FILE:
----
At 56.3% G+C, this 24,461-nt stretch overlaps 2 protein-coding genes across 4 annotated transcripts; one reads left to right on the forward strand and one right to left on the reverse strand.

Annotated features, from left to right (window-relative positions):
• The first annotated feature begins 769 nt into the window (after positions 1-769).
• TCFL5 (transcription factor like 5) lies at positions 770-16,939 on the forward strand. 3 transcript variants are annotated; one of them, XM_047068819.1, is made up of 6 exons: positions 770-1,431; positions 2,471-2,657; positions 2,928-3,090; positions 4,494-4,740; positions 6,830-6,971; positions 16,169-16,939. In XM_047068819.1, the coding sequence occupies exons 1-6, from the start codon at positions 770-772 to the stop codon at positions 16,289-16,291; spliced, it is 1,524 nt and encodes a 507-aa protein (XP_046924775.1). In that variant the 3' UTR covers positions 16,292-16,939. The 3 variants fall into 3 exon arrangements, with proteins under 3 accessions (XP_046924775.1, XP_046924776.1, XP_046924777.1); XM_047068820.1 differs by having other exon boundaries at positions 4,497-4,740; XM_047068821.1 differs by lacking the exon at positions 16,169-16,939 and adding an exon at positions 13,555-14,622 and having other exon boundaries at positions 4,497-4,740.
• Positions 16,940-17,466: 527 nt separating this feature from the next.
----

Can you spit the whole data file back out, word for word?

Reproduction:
At 56.3% G+C, this 24,461-nt stretch overlaps 2 protein-coding genes across 4 annotated transcripts; one reads left to right on the forward strand and one right to left on the reverse strand.

Annotated features, from left to right (window-relative positions):
• The first annotated feature begins 769 nt into the window (after positions 1-769).
• TCFL5 (transcription factor like 5) lies at positions 770-16,939 on the forward strand. 3 transcript variants are annotated; one of them, XM_047068819.1, is made up of 6 exons: positions 770-1,431; positions 2,471-2,657; positions 2,928-3,090; positions 4,494-4,740; positions 6,830-6,971; positions 16,169-16,939. In XM_047068819.1, the coding sequence occupies exons 1-6, from the start codon at positions 770-772 to the stop codon at positions 16,289-16,291; spliced, it is 1,524 nt and encodes a 507-aa protein (XP_046924775.1). In that variant the 3' UTR covers positions 16,292-16,939. The 3 variants fall into 3 exon arrangements, with proteins under 3 accessions (XP_046924775.1, XP_046924776.1, XP_046924777.1); XM_047068820.1 differs by having other exon boundaries at positions 4,497-4,740; XM_047068821.1 differs by lacking the exon at positions 16,169-16,939 and adding an exon at positions 13,555-14,622 and having other exon boundaries at positions 4,497-4,740.
• Positions 16,940-17,466: 527 nt separating this feature from the next.